In popular culture, there is usually a 40- to 50-year lag time from when something was first popular to when it is rediscovered. That held true for the hot rod that became known in the late 1990s as the "rat rod." Some like the term, some don't, but it has stuck.
While it is hard to classify any type of art form, rat rods take on the rougher look of 1940s and '50s dry-lakes cars. Stripped down and grimy, they look like they were just driven off the dirt and dust of El Mirage. There is usually no paint, just primer. They have minimal interiors, spotty body work, and may or may not have a hood. Exposed welds are quite welcome.
The engines are vintage, and they often have rare vintage speed equipment that is probably scarce because it got shelved early on when it didn't work all that well. Fixing, nursing along, and messing with the old iron is part of the deal.
One of the main reasons for the initial growth of rat rods was a series of books containing vintage photography from the personal collections of many early rodders and drag racers. The books were authored by an early rodder and drag racer himself, Don Montgomery. With Don's books, the newer rodders interested in the wheres and what-fors of the early years now had candid shots of the era to reference. Early speed equipment, car configurations, and the general way they did things were all chronicled and accessible.
The rat rod scene soon became a culture, not just a hot rod building style, for a new, younger breed of hot rodder. Go to any rat rod show today, and you'll see it has its own art, music, and fashion, all revolving around 1940s and '50s styles. Tattoos are quite popular with this group; the more the better. Tattoo parlors often display their work at rat rod gatherings. Rockabilly and swing music can be heard from live bands at rat rod shows like Billetproof (no billet aluminum parts allowed) and The Blessing of the Cars -- where a priest is on hand to bless cars with holy water.
Rat rods brought about a resurgence of car clubs, too. Some of the earlier clubs, such as the Choppers of Burbank, California, and the Shifters of Orange County, California, started early in the 1990s and adopted club names inspired by names from the past. Some of these clubs welcomed both rod and custom car owners, all in the "rat" style, of course. With the clubs came parties and social gatherings, just like back in the 1950s.
Rat rods also came about as a reaction to the expensive, pro-built cars that were being churned out with ever higher levels of fit and finish. By the mid 1990s, Boyd Coddington's shop had become a big business, with its hand in many segments of the hot rod and custom car worlds.
Coddington was no longer the little guy, and to some, his style had become too prevalent. They felt the best way to beat him was to change the rules. Rat rodders were the most obvious and radical shift away from the fiberglass and billet creations that had become street rodding's state of the art.
While the modern street rod was experiencing a bit of a backlash, the modern custom car was flourishing. Two Northern California customizers, John D'Agostino and Richard Zocchi, helped spur interest in the custom car scene.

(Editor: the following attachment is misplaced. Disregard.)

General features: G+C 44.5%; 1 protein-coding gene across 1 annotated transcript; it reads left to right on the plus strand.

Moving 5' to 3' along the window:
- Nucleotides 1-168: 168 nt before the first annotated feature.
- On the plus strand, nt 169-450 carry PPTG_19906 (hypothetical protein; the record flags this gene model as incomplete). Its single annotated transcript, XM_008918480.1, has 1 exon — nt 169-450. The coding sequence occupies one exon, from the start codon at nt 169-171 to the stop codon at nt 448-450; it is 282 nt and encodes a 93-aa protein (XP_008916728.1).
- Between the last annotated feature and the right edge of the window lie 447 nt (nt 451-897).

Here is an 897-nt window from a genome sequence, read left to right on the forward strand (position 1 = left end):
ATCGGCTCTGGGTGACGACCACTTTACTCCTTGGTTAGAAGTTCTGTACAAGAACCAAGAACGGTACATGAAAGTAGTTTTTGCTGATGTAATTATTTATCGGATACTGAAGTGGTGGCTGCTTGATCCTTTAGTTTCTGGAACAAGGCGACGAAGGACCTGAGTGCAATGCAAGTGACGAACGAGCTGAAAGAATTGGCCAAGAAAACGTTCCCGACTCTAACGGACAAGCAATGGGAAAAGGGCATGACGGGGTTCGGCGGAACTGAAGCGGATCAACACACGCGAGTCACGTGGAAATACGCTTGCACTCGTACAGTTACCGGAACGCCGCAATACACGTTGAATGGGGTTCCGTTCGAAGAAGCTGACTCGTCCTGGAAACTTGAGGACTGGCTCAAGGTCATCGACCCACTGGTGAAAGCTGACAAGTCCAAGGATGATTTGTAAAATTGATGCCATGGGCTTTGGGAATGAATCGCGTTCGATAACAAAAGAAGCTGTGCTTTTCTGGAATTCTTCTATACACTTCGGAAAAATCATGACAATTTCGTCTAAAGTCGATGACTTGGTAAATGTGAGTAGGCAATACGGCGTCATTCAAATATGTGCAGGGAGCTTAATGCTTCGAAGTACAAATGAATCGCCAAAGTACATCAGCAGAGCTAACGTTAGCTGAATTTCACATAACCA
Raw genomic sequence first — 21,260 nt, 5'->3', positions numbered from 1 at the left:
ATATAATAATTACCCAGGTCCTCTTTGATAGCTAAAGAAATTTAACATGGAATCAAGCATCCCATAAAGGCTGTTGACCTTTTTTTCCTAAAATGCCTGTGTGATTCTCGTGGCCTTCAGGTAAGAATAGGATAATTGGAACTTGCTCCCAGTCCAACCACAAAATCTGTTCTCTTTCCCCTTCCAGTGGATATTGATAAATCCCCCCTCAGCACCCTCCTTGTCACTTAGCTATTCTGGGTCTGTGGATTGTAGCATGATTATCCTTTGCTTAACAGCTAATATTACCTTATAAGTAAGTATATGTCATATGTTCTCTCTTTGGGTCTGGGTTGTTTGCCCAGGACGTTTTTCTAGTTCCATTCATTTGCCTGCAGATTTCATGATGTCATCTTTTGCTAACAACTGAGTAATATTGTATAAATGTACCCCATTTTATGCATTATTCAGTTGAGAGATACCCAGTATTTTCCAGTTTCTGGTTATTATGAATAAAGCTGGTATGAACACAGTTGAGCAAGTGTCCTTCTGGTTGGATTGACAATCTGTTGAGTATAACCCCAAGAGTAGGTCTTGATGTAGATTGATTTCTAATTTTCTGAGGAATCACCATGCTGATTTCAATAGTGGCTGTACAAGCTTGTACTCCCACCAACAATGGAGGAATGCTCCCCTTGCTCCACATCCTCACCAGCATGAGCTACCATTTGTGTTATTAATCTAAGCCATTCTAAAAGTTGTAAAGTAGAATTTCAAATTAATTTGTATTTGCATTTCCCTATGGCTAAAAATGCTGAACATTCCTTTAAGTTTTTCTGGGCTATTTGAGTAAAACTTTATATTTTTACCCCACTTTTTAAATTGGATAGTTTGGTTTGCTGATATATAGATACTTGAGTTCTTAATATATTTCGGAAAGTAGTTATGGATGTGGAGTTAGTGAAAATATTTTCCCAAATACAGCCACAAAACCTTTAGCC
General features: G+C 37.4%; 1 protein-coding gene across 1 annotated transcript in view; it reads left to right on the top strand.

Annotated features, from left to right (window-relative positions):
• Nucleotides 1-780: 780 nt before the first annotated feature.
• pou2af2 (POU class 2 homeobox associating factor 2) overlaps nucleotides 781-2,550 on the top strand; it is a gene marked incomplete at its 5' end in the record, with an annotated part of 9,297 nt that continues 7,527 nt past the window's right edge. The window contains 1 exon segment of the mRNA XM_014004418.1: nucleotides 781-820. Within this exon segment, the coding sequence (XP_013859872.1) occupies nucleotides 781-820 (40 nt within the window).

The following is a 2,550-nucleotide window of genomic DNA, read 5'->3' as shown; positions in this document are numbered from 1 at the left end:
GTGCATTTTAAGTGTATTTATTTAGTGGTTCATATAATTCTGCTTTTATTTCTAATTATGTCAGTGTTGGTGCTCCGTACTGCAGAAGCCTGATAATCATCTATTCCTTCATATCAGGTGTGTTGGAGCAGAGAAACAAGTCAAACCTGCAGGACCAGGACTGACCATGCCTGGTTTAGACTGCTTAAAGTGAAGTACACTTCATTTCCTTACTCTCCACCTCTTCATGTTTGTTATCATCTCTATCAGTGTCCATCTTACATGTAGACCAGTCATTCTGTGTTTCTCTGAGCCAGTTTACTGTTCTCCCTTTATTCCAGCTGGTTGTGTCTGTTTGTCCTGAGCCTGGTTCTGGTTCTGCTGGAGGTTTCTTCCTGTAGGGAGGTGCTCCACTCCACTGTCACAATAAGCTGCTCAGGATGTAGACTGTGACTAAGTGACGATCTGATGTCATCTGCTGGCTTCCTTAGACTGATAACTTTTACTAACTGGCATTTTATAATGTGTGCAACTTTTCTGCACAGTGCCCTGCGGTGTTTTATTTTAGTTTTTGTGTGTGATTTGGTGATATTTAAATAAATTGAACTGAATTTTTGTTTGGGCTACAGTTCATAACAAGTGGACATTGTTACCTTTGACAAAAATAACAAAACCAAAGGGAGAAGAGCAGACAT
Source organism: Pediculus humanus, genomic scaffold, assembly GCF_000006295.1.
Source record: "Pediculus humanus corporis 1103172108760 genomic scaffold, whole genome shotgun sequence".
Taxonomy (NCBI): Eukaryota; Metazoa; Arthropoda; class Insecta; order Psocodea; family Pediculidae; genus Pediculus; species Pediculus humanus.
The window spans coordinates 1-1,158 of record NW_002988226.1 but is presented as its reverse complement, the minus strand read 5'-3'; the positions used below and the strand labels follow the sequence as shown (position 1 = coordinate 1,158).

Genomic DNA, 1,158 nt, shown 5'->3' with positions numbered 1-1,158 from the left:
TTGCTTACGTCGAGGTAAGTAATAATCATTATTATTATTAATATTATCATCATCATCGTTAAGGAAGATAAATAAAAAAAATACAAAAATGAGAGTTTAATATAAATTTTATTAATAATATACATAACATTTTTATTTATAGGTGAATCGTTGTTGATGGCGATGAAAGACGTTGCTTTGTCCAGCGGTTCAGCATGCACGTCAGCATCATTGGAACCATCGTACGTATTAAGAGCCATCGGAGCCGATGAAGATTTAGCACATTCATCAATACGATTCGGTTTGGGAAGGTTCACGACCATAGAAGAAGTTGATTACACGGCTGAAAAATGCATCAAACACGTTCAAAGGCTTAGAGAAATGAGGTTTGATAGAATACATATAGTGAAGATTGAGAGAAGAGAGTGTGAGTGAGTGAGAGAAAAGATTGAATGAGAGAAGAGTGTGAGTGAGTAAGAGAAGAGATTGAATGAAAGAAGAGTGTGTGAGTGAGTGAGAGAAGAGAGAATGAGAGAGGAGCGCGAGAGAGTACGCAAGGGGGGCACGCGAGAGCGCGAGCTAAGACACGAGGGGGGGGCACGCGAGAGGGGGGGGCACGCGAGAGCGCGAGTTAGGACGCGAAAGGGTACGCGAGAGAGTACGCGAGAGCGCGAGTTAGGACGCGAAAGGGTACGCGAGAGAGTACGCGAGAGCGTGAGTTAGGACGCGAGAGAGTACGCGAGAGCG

The duo began receiving recognition for showing customs built to their designs in the late 1980s. By the early '90s, they had made it a practice to debut their cars each year at Oakland's Grand National Roadster Show. For custom car enthusiasts, seeing the latest from D'Agostino and Zocchi became an anticipated part of the show.
Both gentlemen's cars are in much the same idiom. They combine vintage custom styling cues with contemporary paint blends, suspensions, interior touches, and wheels. Their efforts have influenced many custom car aficionados, carried on the tradition of the 1960s show custom, and boosted interest in custom cars in general.
While D'Agostino and Zocchi were raising awareness of custom cars through their beautiful designs and prolific output, another phenomenon gave the custom car scene a boost in the 1990s, that of the high-end, high-profile custom car.
In 1989, CadZZilla™ led off a string of envelope-pushing, highly publicized custom cars. CheZoom followed in late '92, Frankenstude was finished in '96, and Scrape debuted in '98. All of these cars received publicity beyond the traditional custom car media, introducing a mainstream audience to custom cars.
At the other end of the spectrum, the youth-oriented rat rod scene inspired a revival of late 1940s/early '50s-style "in-progress" leadsled custom cars. Builders took pride in leaving the cars in primer or bare metal to better show off the modifications and craftsmanship.
Back in the hot rod world, rodders also began exploring new/old forms of hot rodding, like lakes modifieds, for the first time in years. Interest in restoring historical cars, presaged by Rod & Custom staffer Jim "Jake" Jacobs and the NieKamp roadster back in 1970, was peaking.
The prestigious concours at Pebble Beach even got into the act by introducing a hot rod class for the '97 Concours d'Elegance. Reviews have been mixed regarding hot rodders' inclusion in an upscale arena they never dreamed of entering (or perhaps even cared about), but a hot rod or custom car class has returned every other year since that first show.
Hot rodding was maturing, too. Companies like Petersen Publishing, Hilborn Fuel Injection, and Edelbrock were celebrating 50 years of service. Some of the icons of hot rodding and custom cars were leaving us as old age crept up. Guys like Rich Guasco, who won the 1961 Grand National Roadster Show and who later piloted the Pure Hell Fuel Altered, were restoring their cars and using them in retirement like they had as young adults.
The introduction of a breakthrough product would soon fuel the modernization of vintage custom cars. Learn more about this product in the next section.
To learn more about custom cars and hot rods, see: